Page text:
Node.js reference architecture

Red Hat and customers often work together as partners to help get an application across the finish line. In this article, Stephen (electrical training ALLIANCE) and Michael (Red Hat) share the story of one such collaboration that led to success with Node.js in production.

The application

The electrical training ALLIANCE (ETA) has the mission to develop educational materials for electrical workers. They do this by developing national standards for the education and training of electrical workers, creating standardized training curricula, and assisting in establishing local educational programs. A key part of this work is to develop and provide an application for the 275 training programs that will assist in the day-to-day operations supporting apprentices within the program from application through to graduation.

Why Node.js?

Node.js was a good fit for the training program application due to its natural affinity with the front end and because it allowed faster development and rollout along with streamlined user acceptance testing. The Red Hat build of Node.js was a choice that fit into ETA's deployment strategy as it is Red Hat-maintained, supported, container ready, and runs well in Red Hat OpenShift.  

The journey

Here we will summarize the process from initial development to deployment.

Step 1: The CI/CD environment

Working with Red Hat Consulting, the electrical training ALLIANCE settled on two OpenShift Dedicated clusters: one for non-production and one for production content. Tekton (openshift-pipelines) and Cockroach Cloud were chosen for the continuous integration and continuous deployment (CI/CD) platforms and for data persistence. Application images utilize Red Hat Quay and Red Hat containers for end-to-end Red Hat support and patching. These components are shown in Figure 1.

ETA CI/CD infrastucture based on OpenShift
Figure 1: Infrastructure components include Tekton and Cockroach Cloud for CI/CD and data persistence and Red Hat Quay and containers for patching and support.

Step 2: Version 1 of the application using nginx and Node.js

The project required a front-end and matching back-end for front-end (BFF) to help manage access to a number of existing services written in Quarkus. This is where Node.js came in as a fast and efficient stack on which to build the BFF. Conventional architecture led us to utilize an nginx container for reverse proxy and static asset hosting, along with a Node.js middleware container handling Red Hat OpenShift API Management, authentication, and authorization tasks. This architecture is shown in Figure 2.

ETA application V1
Figure 2: Version 1 of the application with nginx and Node.js.

The initial version of the application exposed a key challenge due to how nginx must be built as an image (specifically the DNS resolution). There was no way to reuse the image between the non-production and production clusters described earlier, resulting in duplicate build pipelines with no guarantee that a build would succeed in production. This led the electrical training ALLIANCE to explore better options, resulting in version 2 of the application.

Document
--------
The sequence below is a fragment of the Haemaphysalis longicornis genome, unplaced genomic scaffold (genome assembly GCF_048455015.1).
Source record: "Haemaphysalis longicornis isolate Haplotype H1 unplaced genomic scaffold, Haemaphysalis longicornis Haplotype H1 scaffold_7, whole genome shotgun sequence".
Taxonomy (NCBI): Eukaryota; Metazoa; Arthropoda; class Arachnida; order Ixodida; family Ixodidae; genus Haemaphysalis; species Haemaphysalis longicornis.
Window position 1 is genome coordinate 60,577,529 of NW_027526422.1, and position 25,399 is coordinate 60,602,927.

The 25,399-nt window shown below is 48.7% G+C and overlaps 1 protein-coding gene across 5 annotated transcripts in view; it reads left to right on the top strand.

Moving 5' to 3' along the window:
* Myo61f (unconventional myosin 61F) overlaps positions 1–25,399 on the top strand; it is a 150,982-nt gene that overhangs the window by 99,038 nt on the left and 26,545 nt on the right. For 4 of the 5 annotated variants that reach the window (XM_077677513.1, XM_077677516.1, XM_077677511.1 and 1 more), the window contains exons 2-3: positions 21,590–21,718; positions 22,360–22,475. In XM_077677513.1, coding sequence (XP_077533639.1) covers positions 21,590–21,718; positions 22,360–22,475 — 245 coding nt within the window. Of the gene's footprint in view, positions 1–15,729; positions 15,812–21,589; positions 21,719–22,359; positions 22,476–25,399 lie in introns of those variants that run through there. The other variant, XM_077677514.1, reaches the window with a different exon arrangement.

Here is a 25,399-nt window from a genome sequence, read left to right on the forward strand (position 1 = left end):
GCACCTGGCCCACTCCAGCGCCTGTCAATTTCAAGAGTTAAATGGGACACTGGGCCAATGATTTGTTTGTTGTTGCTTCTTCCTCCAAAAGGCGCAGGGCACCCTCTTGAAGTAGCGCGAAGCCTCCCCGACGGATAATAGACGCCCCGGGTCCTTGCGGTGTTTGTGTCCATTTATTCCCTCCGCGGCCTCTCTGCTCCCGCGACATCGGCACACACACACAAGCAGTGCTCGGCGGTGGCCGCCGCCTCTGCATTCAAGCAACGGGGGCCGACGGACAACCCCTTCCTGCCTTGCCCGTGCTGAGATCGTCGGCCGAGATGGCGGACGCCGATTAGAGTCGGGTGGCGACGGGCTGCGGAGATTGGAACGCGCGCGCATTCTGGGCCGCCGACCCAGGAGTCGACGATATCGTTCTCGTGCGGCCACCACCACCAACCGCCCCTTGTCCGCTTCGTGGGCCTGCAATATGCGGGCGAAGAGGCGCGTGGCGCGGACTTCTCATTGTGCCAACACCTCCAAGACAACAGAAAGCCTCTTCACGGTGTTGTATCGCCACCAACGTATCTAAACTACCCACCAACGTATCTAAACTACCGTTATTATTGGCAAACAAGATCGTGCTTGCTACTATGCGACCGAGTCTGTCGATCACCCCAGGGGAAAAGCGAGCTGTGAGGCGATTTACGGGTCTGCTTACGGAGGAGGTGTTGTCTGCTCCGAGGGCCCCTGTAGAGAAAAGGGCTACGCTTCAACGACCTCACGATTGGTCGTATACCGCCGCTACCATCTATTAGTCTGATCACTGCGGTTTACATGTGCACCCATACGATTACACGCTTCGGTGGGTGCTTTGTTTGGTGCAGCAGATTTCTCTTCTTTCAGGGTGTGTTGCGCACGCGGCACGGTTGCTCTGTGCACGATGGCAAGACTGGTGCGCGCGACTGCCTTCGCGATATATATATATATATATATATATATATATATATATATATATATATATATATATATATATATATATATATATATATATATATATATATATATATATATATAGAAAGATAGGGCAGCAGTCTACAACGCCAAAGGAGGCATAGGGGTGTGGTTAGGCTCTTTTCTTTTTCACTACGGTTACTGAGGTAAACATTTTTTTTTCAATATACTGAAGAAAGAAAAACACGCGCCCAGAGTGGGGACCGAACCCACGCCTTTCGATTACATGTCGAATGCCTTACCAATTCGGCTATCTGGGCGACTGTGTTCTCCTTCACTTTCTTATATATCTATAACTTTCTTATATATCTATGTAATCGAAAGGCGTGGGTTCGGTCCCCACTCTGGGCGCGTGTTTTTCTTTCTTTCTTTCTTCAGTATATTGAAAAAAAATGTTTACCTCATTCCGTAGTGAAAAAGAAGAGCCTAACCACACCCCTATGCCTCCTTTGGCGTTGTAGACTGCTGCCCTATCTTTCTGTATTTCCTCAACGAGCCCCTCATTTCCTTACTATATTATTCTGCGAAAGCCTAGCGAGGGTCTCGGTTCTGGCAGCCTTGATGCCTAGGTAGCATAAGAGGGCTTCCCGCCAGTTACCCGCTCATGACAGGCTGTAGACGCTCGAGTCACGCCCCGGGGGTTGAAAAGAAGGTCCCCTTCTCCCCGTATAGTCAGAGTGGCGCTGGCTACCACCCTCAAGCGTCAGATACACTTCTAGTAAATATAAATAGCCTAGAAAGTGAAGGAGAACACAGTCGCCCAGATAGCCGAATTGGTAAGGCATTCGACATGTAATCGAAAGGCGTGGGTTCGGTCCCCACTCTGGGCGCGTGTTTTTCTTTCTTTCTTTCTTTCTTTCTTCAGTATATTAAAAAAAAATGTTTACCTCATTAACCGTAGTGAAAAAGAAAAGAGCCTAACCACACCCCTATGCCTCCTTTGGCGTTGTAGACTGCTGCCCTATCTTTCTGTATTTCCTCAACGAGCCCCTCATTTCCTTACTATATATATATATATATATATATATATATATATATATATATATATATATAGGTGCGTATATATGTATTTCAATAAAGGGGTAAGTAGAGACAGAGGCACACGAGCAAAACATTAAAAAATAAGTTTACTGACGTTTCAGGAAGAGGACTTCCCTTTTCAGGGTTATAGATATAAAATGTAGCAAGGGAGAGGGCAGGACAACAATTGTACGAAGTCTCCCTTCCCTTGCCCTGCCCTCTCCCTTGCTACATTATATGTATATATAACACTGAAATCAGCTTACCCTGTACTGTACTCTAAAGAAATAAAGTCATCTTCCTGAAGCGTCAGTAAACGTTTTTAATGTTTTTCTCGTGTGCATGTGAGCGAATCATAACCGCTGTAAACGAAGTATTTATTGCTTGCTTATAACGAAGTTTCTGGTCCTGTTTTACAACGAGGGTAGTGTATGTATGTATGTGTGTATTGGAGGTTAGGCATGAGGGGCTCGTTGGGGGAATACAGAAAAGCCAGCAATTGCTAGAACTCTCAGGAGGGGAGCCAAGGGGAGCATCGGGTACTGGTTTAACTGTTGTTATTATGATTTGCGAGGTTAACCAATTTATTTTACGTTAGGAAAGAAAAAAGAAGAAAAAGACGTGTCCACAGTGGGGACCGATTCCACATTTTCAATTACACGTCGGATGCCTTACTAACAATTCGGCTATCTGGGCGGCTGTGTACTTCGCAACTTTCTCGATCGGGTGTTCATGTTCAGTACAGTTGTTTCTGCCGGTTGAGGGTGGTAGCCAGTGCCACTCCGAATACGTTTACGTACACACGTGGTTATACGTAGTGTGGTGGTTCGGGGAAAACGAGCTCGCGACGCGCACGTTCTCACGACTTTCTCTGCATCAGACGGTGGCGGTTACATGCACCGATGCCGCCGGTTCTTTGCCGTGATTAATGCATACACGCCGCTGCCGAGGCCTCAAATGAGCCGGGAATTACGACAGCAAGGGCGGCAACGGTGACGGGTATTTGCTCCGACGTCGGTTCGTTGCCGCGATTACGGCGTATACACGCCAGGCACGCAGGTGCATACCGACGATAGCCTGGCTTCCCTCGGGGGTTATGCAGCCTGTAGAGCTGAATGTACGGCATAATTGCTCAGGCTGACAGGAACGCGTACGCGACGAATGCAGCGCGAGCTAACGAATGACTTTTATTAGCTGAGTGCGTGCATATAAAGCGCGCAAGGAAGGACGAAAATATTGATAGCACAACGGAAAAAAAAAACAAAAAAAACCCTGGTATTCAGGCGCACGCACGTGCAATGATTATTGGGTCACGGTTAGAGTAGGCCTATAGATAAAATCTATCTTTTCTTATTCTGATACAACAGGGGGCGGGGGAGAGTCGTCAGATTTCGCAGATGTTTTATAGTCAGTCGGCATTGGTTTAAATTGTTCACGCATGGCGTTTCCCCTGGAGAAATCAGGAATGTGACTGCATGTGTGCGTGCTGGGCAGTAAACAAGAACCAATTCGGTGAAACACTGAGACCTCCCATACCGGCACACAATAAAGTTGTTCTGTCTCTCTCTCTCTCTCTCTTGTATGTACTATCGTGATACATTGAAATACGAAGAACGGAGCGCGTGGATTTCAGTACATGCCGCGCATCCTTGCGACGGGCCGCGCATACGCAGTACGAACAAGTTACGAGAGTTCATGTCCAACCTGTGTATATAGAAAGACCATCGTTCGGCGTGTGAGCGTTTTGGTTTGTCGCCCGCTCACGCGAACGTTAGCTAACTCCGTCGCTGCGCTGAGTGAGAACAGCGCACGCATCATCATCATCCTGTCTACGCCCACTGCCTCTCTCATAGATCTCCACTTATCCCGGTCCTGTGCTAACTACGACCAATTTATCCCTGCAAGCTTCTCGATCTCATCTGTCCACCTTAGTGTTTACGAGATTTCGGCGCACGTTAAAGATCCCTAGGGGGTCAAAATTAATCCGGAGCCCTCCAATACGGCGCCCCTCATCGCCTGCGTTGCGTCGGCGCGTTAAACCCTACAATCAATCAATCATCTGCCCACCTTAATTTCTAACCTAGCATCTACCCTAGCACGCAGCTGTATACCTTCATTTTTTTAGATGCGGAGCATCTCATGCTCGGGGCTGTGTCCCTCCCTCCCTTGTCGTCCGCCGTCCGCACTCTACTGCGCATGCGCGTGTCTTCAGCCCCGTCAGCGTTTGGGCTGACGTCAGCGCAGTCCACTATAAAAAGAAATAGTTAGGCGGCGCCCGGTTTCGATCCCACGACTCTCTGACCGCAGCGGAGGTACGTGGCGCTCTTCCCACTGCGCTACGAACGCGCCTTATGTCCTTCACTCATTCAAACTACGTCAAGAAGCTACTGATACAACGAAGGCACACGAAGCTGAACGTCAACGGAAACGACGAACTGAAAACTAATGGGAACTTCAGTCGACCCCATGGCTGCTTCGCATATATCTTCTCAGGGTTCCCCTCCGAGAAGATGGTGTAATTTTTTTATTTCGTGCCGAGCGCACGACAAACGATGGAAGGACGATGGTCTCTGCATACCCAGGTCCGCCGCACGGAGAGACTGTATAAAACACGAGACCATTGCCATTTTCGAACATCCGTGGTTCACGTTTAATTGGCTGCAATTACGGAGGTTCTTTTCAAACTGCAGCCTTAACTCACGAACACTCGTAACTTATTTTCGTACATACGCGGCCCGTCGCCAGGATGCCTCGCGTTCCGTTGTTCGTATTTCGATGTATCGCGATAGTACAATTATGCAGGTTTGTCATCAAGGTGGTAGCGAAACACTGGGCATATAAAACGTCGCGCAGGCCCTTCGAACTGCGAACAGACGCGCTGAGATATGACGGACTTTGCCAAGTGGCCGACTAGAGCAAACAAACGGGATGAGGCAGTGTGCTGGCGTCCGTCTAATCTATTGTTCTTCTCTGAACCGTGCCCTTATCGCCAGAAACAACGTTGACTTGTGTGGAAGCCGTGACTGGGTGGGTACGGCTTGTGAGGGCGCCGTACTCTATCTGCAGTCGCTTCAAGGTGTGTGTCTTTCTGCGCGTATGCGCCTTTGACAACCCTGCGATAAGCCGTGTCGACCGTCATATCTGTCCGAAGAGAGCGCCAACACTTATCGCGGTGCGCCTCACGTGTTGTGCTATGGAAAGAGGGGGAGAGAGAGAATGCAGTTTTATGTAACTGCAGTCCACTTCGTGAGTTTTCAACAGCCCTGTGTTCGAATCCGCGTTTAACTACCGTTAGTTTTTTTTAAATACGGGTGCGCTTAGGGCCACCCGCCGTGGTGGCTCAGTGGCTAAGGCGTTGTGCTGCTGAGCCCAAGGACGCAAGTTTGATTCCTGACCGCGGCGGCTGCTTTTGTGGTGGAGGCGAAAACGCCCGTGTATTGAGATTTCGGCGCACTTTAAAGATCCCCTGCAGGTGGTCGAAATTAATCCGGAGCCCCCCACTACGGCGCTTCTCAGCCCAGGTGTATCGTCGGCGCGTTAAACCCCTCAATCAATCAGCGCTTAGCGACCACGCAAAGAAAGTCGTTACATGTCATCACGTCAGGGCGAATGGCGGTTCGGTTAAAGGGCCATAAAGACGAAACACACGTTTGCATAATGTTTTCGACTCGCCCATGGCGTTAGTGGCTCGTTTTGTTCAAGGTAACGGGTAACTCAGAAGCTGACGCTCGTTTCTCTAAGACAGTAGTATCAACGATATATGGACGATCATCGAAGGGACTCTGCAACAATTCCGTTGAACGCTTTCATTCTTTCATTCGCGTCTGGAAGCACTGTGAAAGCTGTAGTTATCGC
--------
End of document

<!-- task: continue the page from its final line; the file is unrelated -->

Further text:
Step 3: Version 2 of the application using Node.js and Next.js

Since OpenShift provides load balancing, the electrical training ALLIANCE chose to remove nginx and migrate to a Next.js application backed by the Red Hat Node.js container. This allows for proper CI/CD where the image is built once in lower namespaces, tested, and promoted through to the production cluster with confidence.

Looking at existing documentation, however, it was not clear how to use Next.js with the Red Hat Node.js container images. After reaching out for help, the electrical training ALLIANCE was pleased to discover that Red Hat had a dedicated Node.js team who was happy to jump in and help figure this out. The end result was a solution using a two-stage Dockerfile, which you can read more about in How to deploy Next.js applications to Red Hat OpenShift. This work resulted in the architecture shown in Figure 3.

ETA Node.js application V2
Figure 3: Version 2 of the Node.js application with Next.js.

Step 4: Production success

The next step was production deployment, which is a great success with the applications already having 4,000 active users and potentially growing to 40,000 active users each year as it rolls out across all training locations.

In addition to supporting the initial applications, the Node.js solution was built as a pattern that can be reused for new products and the electrical training ALLIANCE is planning on rolling out many more.

So far, it has been used for the development and production of two products, which include:

  • Training Administration System (TAS): This product has a number of functions, including:
    • First year online apprenticeship: This allows the electrical training ALLIANCE, partnered with ProTech Skills Institute, to deliver the first year of the apprenticeship's classroom training online. TAS manages the application process for the program, as well as the day-to-day management of the apprentices.
    • Pre-apprenticeship: This extends pre-apprenticeship to participating high school and trade schools.
    • VEEP - Veterans to Electrician: The VEEP program will utilize TAS for the same purposes while supporting the path to apprenticeship from our veterans.
  • Curriculum analysis and mapping utility: This product, developed for internal use, allows the electrical training ALLIANCE to map all of the curriculum against various industry requirements and evaluations to ensure the curriculum provided meets the needs of the industry.

Learn more

To learn more about the electrical training ALLIANCE, check out If you want to learn more about what Red Hat is up to on the Node.js front, visit our Node.js page

Last updated: September 19, 2023